(14)As regards consumer redress, the competent authorities should choose proportionate, just and reasonable measures that would prevent or reduce the risk of recurrence or repetition of infringements, taking into account in particular the anticipated benefits to consumers and the reasonable administrative costs likely to be associated with the implementation of those measures. Where the consumers concerned cannot be identified or where they cannot be identified without disproportionate cost to the trader responsible, the competent authority may order that the restitution of profits obtained through the infringement be paid to the public purse or to a beneficiary designated by the competent authority or under national legislation,

(15)The effectiveness and efficacy of the mutual assistance mechanism should be improved. Information requested should be provided in a timely manner and the necessary enforcement measures should be adopted in a timely manner. The Commission should therefore set binding time periods for competent authorities to reply to information and enforcement requests, and clarify procedural and other aspects of handling information and enforcement requests, by means of implementing measures,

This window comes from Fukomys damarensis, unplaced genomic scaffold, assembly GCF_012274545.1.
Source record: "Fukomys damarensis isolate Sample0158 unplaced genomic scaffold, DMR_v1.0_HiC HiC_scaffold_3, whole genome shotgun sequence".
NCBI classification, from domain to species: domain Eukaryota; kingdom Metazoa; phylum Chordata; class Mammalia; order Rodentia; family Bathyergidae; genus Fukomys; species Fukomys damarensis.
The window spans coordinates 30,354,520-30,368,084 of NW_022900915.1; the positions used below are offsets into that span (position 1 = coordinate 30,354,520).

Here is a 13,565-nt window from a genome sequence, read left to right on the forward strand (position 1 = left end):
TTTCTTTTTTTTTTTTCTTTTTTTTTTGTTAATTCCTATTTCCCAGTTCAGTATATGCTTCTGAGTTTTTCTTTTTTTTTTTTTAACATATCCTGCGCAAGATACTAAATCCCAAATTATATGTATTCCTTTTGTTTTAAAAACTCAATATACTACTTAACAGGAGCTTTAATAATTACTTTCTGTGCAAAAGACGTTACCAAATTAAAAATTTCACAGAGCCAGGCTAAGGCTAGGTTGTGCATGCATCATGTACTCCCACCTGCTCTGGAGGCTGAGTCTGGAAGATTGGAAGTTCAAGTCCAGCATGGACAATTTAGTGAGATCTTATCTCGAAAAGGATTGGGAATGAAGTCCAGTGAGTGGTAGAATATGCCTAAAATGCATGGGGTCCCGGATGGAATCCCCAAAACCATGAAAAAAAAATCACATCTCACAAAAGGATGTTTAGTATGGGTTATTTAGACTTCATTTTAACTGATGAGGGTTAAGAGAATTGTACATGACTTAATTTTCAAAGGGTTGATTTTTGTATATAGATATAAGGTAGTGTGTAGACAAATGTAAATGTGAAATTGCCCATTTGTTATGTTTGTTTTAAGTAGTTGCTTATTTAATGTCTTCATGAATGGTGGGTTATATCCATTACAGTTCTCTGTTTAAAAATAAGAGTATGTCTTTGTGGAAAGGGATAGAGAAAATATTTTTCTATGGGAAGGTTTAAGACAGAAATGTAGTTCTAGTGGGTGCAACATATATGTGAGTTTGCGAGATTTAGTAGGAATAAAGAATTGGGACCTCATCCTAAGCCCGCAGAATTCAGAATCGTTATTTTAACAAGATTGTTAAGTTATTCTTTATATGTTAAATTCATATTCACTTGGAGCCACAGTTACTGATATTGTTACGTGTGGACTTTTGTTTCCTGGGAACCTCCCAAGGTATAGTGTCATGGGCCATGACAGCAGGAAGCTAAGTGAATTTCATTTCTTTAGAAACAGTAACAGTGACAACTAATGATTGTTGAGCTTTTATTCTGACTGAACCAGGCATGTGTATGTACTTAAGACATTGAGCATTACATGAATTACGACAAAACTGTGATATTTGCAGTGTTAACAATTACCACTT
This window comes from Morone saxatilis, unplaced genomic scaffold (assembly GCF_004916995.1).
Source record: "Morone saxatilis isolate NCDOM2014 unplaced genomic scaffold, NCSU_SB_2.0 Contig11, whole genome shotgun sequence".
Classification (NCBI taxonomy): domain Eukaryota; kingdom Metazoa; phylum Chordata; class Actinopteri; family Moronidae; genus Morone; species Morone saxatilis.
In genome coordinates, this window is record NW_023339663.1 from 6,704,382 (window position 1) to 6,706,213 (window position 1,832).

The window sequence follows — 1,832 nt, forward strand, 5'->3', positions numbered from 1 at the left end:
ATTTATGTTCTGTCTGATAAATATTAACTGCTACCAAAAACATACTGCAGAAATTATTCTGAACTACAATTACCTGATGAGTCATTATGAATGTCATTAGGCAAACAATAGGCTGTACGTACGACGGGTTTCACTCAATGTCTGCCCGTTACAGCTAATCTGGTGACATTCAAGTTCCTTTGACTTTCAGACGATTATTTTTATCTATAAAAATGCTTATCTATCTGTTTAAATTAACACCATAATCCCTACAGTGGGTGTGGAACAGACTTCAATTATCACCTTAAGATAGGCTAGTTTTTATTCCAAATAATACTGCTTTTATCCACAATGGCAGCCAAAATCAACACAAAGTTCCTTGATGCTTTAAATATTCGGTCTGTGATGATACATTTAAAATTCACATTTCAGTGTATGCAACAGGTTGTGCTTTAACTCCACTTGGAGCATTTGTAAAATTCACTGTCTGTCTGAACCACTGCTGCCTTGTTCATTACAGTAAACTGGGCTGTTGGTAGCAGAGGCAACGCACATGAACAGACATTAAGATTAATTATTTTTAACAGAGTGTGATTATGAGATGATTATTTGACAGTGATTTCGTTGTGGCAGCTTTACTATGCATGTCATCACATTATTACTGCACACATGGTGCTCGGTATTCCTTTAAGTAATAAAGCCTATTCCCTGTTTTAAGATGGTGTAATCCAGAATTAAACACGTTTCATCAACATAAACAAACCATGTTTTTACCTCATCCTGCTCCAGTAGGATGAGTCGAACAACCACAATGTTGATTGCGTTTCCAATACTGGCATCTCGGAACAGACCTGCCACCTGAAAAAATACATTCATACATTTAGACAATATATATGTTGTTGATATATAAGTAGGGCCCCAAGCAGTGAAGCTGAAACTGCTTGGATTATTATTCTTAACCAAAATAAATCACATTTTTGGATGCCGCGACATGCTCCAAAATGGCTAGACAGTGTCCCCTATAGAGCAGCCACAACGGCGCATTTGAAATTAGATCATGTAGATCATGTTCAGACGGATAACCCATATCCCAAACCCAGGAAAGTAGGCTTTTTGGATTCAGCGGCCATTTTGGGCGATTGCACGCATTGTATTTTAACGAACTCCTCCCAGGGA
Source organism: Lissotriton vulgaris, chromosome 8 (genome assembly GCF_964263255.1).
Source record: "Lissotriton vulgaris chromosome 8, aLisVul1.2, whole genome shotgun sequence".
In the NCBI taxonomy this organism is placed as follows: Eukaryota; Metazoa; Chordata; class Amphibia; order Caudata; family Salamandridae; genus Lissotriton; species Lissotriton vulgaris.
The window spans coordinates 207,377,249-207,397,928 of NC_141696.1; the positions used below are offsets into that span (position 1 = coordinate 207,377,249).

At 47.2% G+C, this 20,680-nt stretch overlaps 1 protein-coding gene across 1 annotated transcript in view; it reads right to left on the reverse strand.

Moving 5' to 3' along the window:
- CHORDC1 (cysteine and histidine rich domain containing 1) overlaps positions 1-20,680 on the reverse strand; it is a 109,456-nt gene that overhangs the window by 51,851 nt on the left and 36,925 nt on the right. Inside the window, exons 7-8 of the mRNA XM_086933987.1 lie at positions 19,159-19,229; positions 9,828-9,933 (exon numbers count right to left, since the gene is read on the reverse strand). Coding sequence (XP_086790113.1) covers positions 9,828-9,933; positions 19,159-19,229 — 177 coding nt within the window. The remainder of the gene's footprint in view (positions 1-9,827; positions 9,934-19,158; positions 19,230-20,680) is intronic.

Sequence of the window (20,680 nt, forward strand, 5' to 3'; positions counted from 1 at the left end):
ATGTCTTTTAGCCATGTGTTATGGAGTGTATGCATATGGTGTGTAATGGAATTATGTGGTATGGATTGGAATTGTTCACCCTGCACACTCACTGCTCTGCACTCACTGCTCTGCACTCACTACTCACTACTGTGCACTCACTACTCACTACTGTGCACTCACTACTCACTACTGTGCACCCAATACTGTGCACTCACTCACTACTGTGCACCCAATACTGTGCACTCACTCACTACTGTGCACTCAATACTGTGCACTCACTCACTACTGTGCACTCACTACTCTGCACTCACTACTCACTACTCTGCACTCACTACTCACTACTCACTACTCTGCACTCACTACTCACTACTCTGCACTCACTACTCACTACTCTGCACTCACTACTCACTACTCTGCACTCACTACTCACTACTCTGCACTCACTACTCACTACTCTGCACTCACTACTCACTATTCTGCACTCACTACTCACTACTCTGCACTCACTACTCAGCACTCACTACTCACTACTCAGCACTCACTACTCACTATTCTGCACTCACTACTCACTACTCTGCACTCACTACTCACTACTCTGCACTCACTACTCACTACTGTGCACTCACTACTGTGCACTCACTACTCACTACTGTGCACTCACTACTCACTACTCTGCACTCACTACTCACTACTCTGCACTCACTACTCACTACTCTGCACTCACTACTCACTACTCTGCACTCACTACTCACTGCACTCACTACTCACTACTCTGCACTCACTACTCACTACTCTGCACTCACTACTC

(16)The Commission must be better able to coordinate and monitor the functioning of the mutual assistance mechanism, issue guidance, make recommendations and issue opinions to the Member States when problems arise. The Commission also must be better able to effectively and quickly assist competent authorities to resolve disputes over the interpretation of their obligations of the competent authorities stemming from the mutual assistance mechanism,